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Call Closed: AISI Expression of Interest (EoI): AISI Technology Based Supplier Development Programme 2019/2020

The AISI selected three supplier development interventions to assist aerospace Integrators/Sub-Systems Suppliers and SMMEs to develop and contribute to the global aerospace manufacturing industry. The AISI will provide support for these interventions to be undertaken at the Integrator/Sub-Systems Supplier and/or SMME:


  1. Technology Enhancement
  2. Standards and Accreditation
  3. Supply Chain Optimisation

Kindly find the EoI guidelines, as well as the templates for Integrators/Sub-Systems Suppliers and SMMEs that should be completed for the EoI please.

EoI guidelines:

Templates (please ensure you complete the correct template):

Submission:  Hard Copies only

Closing Date:  18 March 2019 at 16:00

Where:  CSIR, Building 10, Reception

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AeSSA Annual Award for ‘Best 4th Year or Honours Degree Project’

The annual award for ‘Best 4th Year or Honours Degree Project’ of the Aeronautical Society of South Africa (AeSSA) will be awarded for a second time in 2018. Students at any African university or university of technology are eligible for this award. Submissions may be made by individuals or teams in the final year of a four-year study programme in engineering, science, commerce, law or other disciplines, and whose final-year project focuses on the aerospace domain.

Due date for submission: 18 December 2018

Aspiring students will be required to submit the following:
  • A technical report (in English) in the format required by their university
  • A hyperlink to a YouTube clip of an audio-visual presentation (in English) of the project
  • Contact details of the team leader or sole author

In addition, a supervisor’s report with a short motivation (in English) supporting the submission, is required.

For more information, please send an email to

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Aeronautical Society to focus on inclusivity and collaboration

Published by Engineering News

By: Jessica Oosthuizen, Creamer Media Reporter

Date:  31st August 2018

Photo by Bloomberg

TECHNOLOGICAL CAPABILITY The local aviation industry has to remain relevant in terms of technology

The Aeronautical Society of South Africa’s (AeSSA’s) yearly conference will take place at Hoogeind Manor, in Somerset West, on October 24 to 25 and is themed Aerospace for All.

The theme captures the increasing relevance of aeronautics and space to achieve outputs for economic and societal benefits now and into the future, says AeSSA president Marié Botha.

“We decided on the theme because we want to highlight what aeronautics can bring to South Africa, as well as our reliance on aerospace on a daily basis without realising it. This is something that the AeSSA wishes to bring to light on behalf of its diverse and multidisciplinary membership base.”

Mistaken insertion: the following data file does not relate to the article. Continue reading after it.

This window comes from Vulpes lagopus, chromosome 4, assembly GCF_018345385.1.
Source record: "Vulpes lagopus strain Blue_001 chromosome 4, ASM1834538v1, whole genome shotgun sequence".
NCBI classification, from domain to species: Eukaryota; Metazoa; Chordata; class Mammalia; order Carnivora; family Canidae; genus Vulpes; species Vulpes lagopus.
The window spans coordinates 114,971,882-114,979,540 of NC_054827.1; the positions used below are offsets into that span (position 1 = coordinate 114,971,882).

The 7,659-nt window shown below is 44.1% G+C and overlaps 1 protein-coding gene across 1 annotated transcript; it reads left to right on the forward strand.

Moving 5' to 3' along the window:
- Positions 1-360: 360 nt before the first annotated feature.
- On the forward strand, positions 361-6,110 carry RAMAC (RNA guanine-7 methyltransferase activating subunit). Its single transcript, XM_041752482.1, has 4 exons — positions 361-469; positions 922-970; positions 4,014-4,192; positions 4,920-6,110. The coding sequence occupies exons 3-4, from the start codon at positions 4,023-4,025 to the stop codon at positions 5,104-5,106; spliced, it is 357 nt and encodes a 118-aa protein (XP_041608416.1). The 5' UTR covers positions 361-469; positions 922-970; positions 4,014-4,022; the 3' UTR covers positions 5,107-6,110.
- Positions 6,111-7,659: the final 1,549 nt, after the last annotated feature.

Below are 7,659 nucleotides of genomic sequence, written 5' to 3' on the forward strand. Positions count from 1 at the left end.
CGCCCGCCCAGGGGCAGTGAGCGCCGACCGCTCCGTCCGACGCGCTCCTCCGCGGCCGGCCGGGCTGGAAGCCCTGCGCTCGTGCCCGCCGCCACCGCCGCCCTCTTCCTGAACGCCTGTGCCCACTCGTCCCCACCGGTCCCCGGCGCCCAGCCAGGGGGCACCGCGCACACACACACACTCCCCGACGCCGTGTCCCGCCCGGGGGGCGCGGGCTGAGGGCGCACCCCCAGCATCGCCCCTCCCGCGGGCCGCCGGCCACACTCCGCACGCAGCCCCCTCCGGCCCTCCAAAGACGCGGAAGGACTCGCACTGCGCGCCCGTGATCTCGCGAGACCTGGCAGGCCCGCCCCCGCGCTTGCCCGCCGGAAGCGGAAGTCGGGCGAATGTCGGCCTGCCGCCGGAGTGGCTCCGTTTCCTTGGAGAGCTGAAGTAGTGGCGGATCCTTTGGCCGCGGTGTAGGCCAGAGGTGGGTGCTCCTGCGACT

She notes that there is also a focus on changing the demographics of the aerospace industry by encouraging more women to join the industry. More women are entering the industry already but the AeSSA continues to focus on continually improving the science, technology, engineering and mathematics base specifically for women.

The AeSSA strongly supports women in all fields of the aerospace industry and actively encourages participation and further development, Botha highlights.

Moreover, AeSSA VP Danie Loots believes that this year’s conference and theme signals a crucially relevant aspect: “South Africa has a small aerospace industry with few players, who ideally should become more collaborative, because currently the industry is somewhat fragmented”.

Although there are a few large companies, such as State-owned aerospace and military technology conglomerate Denel, and aeronautical engineering and manufacturing company Aerosud, there are also a host of smaller companies such as glider manufacturer Jonker Sailplanes, and aerospace design and manufacturing company DeltaV Aerospace.

Each company has something to offer, with some successes in the industry, but the local industry would benefit from these companies working together closely to assist with industry growth, Loots emphasises.

“What would really benefit the industry is a national flagship programme that could potentially help these companies grow into a prospering industry,” he advances.

Botha comments that the industry further needs government to be the anchor client of such a product platform.

Moreover, Loots posts that the AeSSA, as a volunteer organisation of people who are passionate about developing the industry, forms a good platform for creating this collaboration. The society and yearly conference also enable people to talk about the possibilities of collaborating and learn from each other, he adds.

Botha highlights that the society also brings in multidisciplinary approaches and different sets of skills, not just engineering, for example. Loots adds that the society creates awareness in the general public with its outreach efforts involving students and schoolchildren.